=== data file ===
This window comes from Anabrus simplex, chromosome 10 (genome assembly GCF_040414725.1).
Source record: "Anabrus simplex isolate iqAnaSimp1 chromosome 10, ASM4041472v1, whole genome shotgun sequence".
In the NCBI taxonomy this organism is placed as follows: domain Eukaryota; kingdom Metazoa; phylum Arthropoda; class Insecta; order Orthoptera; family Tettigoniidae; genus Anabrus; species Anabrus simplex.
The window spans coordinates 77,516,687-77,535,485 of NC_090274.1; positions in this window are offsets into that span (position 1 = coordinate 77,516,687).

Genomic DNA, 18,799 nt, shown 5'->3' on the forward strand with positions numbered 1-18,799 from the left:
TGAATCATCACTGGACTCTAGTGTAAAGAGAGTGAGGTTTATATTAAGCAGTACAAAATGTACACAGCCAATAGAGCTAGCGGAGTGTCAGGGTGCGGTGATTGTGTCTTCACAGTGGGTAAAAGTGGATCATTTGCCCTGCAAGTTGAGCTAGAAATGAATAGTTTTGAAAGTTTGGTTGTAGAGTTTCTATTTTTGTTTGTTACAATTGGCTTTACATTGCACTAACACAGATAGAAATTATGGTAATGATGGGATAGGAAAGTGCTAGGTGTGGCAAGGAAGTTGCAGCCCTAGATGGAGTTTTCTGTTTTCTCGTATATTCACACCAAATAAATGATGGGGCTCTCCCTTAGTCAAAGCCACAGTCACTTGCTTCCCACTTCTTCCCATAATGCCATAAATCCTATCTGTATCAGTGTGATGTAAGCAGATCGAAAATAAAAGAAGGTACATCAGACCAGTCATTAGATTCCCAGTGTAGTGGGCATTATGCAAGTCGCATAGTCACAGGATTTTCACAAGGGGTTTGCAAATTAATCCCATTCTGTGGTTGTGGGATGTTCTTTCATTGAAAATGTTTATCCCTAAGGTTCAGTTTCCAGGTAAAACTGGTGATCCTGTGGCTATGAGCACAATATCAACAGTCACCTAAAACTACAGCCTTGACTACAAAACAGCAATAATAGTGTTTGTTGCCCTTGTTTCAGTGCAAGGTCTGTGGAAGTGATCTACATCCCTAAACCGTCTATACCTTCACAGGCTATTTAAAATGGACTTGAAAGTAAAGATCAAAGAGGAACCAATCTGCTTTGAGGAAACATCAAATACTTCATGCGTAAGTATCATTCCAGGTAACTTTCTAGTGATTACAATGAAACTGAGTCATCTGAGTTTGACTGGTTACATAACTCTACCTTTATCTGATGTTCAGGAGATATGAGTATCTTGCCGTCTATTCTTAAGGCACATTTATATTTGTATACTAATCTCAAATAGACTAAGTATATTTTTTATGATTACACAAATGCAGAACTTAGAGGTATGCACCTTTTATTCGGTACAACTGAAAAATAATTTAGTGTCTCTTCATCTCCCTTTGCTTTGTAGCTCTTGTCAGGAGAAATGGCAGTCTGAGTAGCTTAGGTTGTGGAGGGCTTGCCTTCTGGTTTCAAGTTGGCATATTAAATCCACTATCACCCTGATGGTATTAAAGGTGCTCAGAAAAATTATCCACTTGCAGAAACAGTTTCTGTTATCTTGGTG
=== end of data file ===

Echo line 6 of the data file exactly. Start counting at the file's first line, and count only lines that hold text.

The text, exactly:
TGAATCATCACTGGACTCTAGTGTAAAGAGAGTGAGGTTTATATTAAGCAGTACAAAATGTACACAGCCAATAGAGCTAGCGGAGTGTCAGGGTGCGGTGATTGTGTCTTCACAGTGGGTAAAAGTGGATCATTTGCCCTGCAAGTTGAGCTAGAAATGAATAGTTTTGAAAGTTTGGTTGTAGAGTTTCTATTTTTGTTTGTTACAATTGGCTTTACATTGCACTAACACAGATAGAAATTATGGTAATGATGGGATAGGAAAGTGCTAGGTGTGGCAAGGAAGTTGCAGCCCTAGATGGAGTTTTCTGTTTTCTCGTATATTCACACCAAATAAATGATGGGGCTCTCCCTTAGTCAAAGCCACAGTCACTTGCTTCCCACTTCTTCCCATAATGCCATAAATCCTATCTGTATCAGTGTGATGTAAGCAGATCGAAAATAAAAGAAGGTACATCAGACCAGTCATTAGATTCCCAGTGTAGTGGGCATTATGCAAGTCGCATAGTCACAGGATTTTCACAAGGGGTTTGCAAATTAATCCCATTCTGTGGTTGTGGGATGTTCTTTCATTGAAAATGTTTATCCCTAAGGTTCAGTTTCCAGGTAAAACTGGTGATCCTGTGGCTATGAGCACAATATCAACAGTCACCTAAAACTACAGCCTTGACTACAAAACAGCAATAATAGTGTTTGTTGCCCTTGTTTCAGTGCAAGGTCTGTGGAAGTGATCTACATCCCTAAACCGTCTATACCTTCACAGGCTATTTAAAATGGACTTGAAAGTAAAGATCAAAGAGGAACCAATCTGCTTTGAGGAAACATCAAATACTTCATGCGTAAGTATCATTCCAGGTAACTTTCTAGTGATTACAATGAAACTGAGTCATCTGAGTTTGACTGGTTACATAACTCTACCTTTATCTGATGTTCAGGAGATATGAGTATCTTGCCGTCTATTCTTAAGGCACATTTATATTTGTATACTAATCTCAAATAGACTAAGTATATTTTTTATGATTACACAAATGCAGAACTTAGAGGTATGCACCTTTTATTCGGTACAACTGAAAAATAATTTAGTGTCTCTTCATCTCCCTTTGCTTTGTAGCTCTTGTCAGGAGAAATGGCAGTCTGAGTAGCTTAGGTTGTGGAGGGCTTGCCTTCTGGTTTCAAGTTGGCATATTAAATCCACTATCACCCTGATGGTATTAAAGGTGCTCAGAAAAATTATCCACTTGCAGAAACAGTTTCTGTTATCTTGGTG